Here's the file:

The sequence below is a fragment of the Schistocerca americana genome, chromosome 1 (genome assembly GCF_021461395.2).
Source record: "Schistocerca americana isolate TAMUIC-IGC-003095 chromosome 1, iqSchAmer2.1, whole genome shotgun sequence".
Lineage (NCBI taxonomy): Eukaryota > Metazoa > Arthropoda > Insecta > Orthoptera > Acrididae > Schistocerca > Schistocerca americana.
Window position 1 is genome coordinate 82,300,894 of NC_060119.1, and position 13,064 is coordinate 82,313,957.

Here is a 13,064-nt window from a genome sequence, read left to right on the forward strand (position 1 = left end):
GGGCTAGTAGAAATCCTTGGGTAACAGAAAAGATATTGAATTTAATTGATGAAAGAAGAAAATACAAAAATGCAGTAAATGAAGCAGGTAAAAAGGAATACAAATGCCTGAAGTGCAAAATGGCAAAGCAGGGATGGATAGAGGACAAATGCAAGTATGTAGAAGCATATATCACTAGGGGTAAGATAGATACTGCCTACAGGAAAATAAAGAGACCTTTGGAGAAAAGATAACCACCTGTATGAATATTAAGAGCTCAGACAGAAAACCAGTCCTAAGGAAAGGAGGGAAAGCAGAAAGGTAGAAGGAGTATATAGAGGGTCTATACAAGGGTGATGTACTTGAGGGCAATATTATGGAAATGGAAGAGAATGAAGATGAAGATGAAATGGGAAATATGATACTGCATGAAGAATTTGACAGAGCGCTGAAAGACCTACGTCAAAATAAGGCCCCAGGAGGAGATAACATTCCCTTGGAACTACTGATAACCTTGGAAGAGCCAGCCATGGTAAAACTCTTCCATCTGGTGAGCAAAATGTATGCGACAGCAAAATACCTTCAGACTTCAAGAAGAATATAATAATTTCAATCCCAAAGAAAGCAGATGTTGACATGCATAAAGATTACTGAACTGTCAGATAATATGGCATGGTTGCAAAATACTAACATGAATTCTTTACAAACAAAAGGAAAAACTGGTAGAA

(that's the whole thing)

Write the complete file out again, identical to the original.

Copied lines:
The sequence below is a fragment of the Schistocerca americana genome, chromosome 1 (genome assembly GCF_021461395.2).
Source record: "Schistocerca americana isolate TAMUIC-IGC-003095 chromosome 1, iqSchAmer2.1, whole genome shotgun sequence".
Lineage (NCBI taxonomy): Eukaryota > Metazoa > Arthropoda > Insecta > Orthoptera > Acrididae > Schistocerca > Schistocerca americana.
Window position 1 is genome coordinate 82,300,894 of NC_060119.1, and position 13,064 is coordinate 82,313,957.

Here is a 13,064-nt window from a genome sequence, read left to right on the forward strand (position 1 = left end):
GGGCTAGTAGAAATCCTTGGGTAACAGAAAAGATATTGAATTTAATTGATGAAAGAAGAAAATACAAAAATGCAGTAAATGAAGCAGGTAAAAAGGAATACAAATGCCTGAAGTGCAAAATGGCAAAGCAGGGATGGATAGAGGACAAATGCAAGTATGTAGAAGCATATATCACTAGGGGTAAGATAGATACTGCCTACAGGAAAATAAAGAGACCTTTGGAGAAAAGATAACCACCTGTATGAATATTAAGAGCTCAGACAGAAAACCAGTCCTAAGGAAAGGAGGGAAAGCAGAAAGGTAGAAGGAGTATATAGAGGGTCTATACAAGGGTGATGTACTTGAGGGCAATATTATGGAAATGGAAGAGAATGAAGATGAAGATGAAATGGGAAATATGATACTGCATGAAGAATTTGACAGAGCGCTGAAAGACCTACGTCAAAATAAGGCCCCAGGAGGAGATAACATTCCCTTGGAACTACTGATAACCTTGGAAGAGCCAGCCATGGTAAAACTCTTCCATCTGGTGAGCAAAATGTATGCGACAGCAAAATACCTTCAGACTTCAAGAAGAATATAATAATTTCAATCCCAAAGAAAGCAGATGTTGACATGCATAAAGATTACTGAACTGTCAGATAATATGGCATGGTTGCAAAATACTAACATGAATTCTTTACAAACAAAAGGAAAAACTGGTAGAA